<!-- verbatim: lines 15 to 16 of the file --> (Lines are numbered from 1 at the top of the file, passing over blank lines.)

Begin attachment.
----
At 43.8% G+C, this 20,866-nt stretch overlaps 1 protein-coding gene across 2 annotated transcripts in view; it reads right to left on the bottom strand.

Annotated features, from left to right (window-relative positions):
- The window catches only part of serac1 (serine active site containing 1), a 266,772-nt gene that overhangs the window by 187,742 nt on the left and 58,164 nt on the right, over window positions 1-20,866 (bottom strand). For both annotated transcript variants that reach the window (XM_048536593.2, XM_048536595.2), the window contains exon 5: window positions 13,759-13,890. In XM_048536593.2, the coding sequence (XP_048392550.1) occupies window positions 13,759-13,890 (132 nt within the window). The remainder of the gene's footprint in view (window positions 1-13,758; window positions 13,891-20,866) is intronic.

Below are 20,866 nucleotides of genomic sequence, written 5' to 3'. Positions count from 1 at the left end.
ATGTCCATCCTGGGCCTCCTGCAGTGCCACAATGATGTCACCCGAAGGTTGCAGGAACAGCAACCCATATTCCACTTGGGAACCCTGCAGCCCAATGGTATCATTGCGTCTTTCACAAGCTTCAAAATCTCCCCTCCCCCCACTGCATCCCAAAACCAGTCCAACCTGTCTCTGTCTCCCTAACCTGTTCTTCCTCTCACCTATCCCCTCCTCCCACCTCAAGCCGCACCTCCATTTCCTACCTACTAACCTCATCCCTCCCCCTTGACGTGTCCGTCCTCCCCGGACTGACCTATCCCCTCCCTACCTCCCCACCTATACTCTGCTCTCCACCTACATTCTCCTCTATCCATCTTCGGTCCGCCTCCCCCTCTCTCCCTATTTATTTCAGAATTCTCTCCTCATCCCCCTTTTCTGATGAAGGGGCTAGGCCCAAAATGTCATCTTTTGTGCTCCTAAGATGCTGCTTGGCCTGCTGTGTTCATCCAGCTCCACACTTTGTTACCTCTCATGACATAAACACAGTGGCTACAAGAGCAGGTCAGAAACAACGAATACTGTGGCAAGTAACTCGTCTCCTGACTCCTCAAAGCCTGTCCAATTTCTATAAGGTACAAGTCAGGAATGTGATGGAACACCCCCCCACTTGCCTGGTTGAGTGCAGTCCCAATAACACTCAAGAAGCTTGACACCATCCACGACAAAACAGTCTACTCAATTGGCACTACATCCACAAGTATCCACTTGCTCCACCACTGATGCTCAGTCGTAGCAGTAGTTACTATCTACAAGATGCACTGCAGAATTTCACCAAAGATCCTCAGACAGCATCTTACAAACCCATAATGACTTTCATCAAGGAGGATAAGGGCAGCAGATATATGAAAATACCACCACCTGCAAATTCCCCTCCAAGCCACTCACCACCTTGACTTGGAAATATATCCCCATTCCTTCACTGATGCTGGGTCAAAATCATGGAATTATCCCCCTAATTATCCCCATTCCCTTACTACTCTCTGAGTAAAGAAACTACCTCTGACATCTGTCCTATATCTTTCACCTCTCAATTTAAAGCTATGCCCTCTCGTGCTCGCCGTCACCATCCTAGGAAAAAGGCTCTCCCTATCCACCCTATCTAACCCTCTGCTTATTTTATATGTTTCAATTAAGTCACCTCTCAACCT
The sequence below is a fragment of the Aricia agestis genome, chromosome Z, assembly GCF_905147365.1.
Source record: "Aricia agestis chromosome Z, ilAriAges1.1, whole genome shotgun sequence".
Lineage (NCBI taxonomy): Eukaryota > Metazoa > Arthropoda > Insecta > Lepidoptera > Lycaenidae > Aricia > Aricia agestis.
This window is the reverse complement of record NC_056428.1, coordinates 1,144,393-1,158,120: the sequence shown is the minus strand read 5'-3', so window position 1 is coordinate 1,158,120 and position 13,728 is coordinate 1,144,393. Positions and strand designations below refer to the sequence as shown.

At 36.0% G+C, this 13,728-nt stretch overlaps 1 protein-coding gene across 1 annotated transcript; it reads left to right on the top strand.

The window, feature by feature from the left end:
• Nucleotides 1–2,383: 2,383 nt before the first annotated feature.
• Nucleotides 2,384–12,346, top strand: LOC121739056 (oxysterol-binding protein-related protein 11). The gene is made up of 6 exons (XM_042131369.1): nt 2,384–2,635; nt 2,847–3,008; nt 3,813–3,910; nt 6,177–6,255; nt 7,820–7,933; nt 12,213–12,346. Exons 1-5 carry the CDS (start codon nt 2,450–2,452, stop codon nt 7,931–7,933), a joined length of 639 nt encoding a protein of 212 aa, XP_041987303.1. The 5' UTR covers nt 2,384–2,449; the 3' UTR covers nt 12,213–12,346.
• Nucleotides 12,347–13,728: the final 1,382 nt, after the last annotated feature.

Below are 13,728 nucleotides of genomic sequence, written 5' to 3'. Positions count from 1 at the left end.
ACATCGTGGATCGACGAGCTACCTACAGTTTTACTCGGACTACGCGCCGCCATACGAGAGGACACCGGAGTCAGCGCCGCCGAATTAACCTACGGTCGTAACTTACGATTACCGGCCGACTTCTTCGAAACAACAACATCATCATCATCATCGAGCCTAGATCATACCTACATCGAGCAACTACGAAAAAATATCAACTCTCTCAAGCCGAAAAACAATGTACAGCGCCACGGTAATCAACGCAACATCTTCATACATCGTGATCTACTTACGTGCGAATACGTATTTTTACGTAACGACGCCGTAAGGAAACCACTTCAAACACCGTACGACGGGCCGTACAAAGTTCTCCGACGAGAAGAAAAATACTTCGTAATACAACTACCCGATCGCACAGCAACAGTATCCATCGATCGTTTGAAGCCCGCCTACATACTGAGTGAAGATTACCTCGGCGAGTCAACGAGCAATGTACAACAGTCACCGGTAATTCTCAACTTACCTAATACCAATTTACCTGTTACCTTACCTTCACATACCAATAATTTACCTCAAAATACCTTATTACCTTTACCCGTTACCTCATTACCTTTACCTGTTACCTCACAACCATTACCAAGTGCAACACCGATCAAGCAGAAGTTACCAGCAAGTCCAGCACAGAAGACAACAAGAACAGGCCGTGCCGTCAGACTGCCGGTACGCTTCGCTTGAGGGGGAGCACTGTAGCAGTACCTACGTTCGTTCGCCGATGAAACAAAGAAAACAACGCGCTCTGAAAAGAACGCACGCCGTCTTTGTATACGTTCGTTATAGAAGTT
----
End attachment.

Below are 13,728 nucleotides of genomic sequence, written 5' to 3'. Positions count from 1 at the left end.
ACATCGTGGATCGACGAGCTACCTACAGTTTTACTCGGACTACGCGCCGCCATACGAGAGGACACCGGAGTCAGCGCCGCCGAATTAACCTACGGTCGTAACTTACGATTACCGGCCGACTTCTTCGAAACAACAACATCATCATCATCATCGAGCCTAGATCATACCTACATCGAGCAACTACGAAAAAATATCAACTCTCTCAAGCCGAAAAACAATGTACAGCGCCACGGTAATCAACGCAACATCTTCATACATCGTGATCTACTTACGTGCGAATACGTATTTTTACGTAACGACGCCGTAAGGAAACCACTTCAAACACCGTACGACGGGCCGTACAAAGTTCTCCGACGAGAAGAAAAATACTTCGTAATACAACTACCCGATCGCACAGCAACAGTATCCATCGATCGTTTGAAGCCCGCCTACATACTGAGTGAAGATTACCTCGGCGAGTCAACGAGCAATGTACAACAGTCACCGGTAATTCTCAACTTACCTAATACCAATTTACCTGTTACCTTACCTTCACATACCAATAATTTACCTCAAAATACCTTATTACCTTTACCCGTTACCTCATTACCTTTACCTGTTACCTCACAACCATTACCAAGTGCAACACCGATCAAGCAGAAGTTACCAGCAAGTCCAGCACAGAAGACAACAAGAACAGGCCGTGCCGTCAGACTGCCGGTACGCTTCGCTTGAGGGGGAGCACTGTAGCAGTACCTACGTTCGTTCGCCGATGAAACAAAGAAAACAACGCGCTCTGAAAAGAACGCACGCCGTCTTTGTATACGTTCGTTATAGAAGTT